Air Play
Smog Music Created With Beijing Air Quality Data

This song generates a musical sequence using official air quality data in Beijing over the last three years. Daily readings of PM 2.5 particulates are used to indicate air quality. Using this data, I try to "pollute" a song over time. In other words, the song responds to the cumulative impact of multiple and consecutive daily readings rather than any individual daily reading.

The Song

Listen to the song by using the player above, or check out the song on Soundcloud if you prefer no visuals or would like to comment on a specific part of the song. Read further down to learn more about how the song was constructed.

A Brief Air Quality Guide for PM2.5

Fine particulate matter (PM2.5) is an air pollutant that is a concern for people's health when levels in air are high. Due to their tiny size (two and one half microns or less in width), PM2.5 particles are able to travel deeply into the respiratory tract, reaching the lungs. They can also reduce visibility and cause the air to appear hazy when levels are elevated, sometimes referred to as "smog."

The United States Environmental Protection Agency (EPA) has developed an Air Quality Index (AQI) that is used to report air quality. This AQI is divided into six categories indicating increasing levels of health concern. An AQI value over 300 represents hazardous air quality and below 50 the air quality is good.

Air Quality Index (AQI) PM2.5 Health Effects Statement PM2.5 Cautionary Statement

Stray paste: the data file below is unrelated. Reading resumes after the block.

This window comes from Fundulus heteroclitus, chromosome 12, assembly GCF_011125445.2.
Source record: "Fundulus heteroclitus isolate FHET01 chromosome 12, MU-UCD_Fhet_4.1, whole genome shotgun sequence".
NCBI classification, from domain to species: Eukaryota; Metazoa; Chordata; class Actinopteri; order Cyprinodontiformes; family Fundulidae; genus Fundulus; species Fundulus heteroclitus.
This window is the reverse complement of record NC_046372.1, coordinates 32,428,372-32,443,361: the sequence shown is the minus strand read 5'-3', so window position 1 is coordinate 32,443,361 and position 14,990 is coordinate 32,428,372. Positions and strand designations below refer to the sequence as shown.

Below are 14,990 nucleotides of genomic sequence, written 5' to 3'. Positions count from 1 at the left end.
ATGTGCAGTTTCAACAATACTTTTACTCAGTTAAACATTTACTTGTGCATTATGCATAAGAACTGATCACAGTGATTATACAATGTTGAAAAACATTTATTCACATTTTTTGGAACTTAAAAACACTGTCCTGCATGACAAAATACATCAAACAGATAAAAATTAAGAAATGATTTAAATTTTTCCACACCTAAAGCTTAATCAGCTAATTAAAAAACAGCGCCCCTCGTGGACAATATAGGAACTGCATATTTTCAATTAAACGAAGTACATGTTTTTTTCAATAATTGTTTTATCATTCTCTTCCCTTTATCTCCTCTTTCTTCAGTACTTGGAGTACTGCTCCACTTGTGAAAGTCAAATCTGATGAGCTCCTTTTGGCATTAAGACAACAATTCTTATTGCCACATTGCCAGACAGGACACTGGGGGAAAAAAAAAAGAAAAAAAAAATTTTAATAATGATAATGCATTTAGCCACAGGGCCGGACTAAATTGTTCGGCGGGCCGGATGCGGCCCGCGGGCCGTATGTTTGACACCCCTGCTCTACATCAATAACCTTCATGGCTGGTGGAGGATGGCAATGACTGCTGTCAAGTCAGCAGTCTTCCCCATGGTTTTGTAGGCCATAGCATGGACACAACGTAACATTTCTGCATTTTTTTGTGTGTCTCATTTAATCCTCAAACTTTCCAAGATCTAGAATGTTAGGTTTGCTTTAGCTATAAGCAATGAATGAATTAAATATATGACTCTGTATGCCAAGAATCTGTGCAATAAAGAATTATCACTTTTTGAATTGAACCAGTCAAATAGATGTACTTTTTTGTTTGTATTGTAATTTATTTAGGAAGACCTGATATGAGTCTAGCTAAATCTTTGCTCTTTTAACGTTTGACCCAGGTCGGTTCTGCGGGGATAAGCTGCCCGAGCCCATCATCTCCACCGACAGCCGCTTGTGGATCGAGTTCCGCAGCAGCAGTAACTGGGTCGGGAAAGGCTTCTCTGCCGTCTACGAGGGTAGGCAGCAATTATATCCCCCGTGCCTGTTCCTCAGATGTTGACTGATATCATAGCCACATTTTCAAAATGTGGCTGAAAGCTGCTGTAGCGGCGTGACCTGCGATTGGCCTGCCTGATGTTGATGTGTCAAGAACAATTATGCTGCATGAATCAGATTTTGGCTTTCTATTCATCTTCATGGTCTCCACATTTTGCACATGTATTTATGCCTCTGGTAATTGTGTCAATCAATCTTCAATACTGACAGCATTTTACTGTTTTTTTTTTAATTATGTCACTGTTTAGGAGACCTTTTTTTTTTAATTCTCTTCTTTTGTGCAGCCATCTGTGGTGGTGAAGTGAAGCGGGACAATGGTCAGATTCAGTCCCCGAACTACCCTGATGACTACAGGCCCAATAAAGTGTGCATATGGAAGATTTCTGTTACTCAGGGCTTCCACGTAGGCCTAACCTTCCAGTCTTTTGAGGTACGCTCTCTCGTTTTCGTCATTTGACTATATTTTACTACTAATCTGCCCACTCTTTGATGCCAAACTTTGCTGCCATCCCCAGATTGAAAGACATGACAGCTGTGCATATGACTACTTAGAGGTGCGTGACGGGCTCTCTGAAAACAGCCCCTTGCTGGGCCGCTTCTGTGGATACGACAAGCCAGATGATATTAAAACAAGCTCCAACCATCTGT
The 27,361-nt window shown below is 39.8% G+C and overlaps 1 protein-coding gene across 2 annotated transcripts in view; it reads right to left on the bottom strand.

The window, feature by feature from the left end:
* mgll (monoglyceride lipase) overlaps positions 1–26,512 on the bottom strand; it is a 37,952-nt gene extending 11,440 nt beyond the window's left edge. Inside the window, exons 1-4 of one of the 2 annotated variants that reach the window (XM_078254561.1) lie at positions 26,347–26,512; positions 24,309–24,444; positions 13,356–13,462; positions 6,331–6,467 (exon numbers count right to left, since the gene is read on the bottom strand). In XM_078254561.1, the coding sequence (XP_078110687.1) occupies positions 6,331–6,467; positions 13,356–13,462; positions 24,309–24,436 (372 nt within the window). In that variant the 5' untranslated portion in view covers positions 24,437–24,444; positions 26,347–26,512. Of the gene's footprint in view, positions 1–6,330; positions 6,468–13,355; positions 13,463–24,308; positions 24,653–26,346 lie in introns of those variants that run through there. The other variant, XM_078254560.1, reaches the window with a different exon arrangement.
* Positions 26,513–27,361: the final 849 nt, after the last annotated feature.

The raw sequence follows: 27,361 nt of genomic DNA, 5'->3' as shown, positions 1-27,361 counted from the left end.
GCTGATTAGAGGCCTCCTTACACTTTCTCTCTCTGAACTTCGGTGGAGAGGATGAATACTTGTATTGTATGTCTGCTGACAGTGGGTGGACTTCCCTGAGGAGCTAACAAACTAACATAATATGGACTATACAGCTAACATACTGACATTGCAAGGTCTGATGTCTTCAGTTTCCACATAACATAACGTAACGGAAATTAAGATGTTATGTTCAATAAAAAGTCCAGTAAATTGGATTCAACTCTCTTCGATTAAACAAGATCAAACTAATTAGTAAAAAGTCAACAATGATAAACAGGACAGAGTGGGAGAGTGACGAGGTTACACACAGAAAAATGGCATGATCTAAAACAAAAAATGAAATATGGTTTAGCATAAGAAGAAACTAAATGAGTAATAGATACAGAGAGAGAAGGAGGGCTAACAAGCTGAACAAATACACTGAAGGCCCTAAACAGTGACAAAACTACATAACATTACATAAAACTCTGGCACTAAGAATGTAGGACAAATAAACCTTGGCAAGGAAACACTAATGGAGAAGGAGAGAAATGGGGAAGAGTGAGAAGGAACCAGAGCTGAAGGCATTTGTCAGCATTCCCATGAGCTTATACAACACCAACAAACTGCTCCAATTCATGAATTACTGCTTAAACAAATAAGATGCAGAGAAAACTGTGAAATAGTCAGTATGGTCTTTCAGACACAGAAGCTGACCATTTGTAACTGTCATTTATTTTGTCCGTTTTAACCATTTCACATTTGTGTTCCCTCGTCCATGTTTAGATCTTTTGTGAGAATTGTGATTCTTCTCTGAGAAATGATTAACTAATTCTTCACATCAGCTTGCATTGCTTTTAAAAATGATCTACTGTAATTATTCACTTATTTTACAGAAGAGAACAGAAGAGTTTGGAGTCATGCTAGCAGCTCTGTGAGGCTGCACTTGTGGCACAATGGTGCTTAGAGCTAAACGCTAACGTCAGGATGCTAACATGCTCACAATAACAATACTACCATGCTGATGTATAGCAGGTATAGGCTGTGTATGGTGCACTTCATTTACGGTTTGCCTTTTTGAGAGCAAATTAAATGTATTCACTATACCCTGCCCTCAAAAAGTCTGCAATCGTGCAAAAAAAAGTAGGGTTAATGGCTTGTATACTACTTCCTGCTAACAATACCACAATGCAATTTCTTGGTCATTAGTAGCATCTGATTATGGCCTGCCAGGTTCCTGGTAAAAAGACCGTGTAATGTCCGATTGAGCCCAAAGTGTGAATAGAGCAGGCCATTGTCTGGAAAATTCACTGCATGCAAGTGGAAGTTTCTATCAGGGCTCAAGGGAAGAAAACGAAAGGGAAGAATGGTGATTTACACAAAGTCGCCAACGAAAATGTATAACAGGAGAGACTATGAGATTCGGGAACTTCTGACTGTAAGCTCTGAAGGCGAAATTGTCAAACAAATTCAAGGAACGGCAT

Good
(0-50)
PM2.5 air pollution poses little or no risk. None
Moderate
(51-100)
Unusually sensitive individuals may experience respiratory symptoms. Unusually sensitive people should consider limiting prolonged outdoor exertion.
Unhealthy for Sensitive Groups
(101-150)
Increasing likelihood of respiratory symptoms in sensitive individuals, aggravation of heart or lung disease and premature mortality in persons with cardiopulmonary disease and the elderly. Active children and adults, and people with respiratory disease, such as asthma, should limit prolonged outdoor exertion.
Unhealthy
(151-200)
Increased aggravation of heart or lung disease and premature mortality in persons with cardiopulmonary disease and the elderly; increased respiratory effects in general population. Active children and adults, and people with respiratory disease, such as asthma, should avoid prolonged outdoor exertion; everyone else, especially children, should limit prolonged outdoor exertion.
Very Unhealthy
(201-300)
Significant aggravation of heart or lung disease and premature mortality in persons with cardiopulmonary disease and the elderly; significant increase in respiratory effects in general population. Active children and adults, and people with respiratory disease, such as asthma, should avoid all outdoor exertion; everyone else, especially children, should limit outdoor exertion.
Hazardous
(301-500)
Serious aggravation of heart or lung disease and premature mortality in persons with cardiopulmonary disease and the elderly; serious risk of respiratory effects in general population. Everyone should avoid all outdoor exertion.
Beyond Index
(>500)
Extremely High Levels of PM2.5

Composition & Style

The song composition is entirely algorithmic and is composed of the following building blocks:

  1. Daily PM2.5 Readings in Beijing: the song was generated primarily by looking at cumulative daily readings of air pollutant data spanning three years. The song becomes "polluted" after many consecutive days of unhealthy readings rather than being affected by any single daily reading. Conversely, the song will "clear up" after many consecutive days of good or moderate readings. I decided to create the song in this way because it was more analogous to the impact of pollution on a Beijing resident's health over a longer period of time.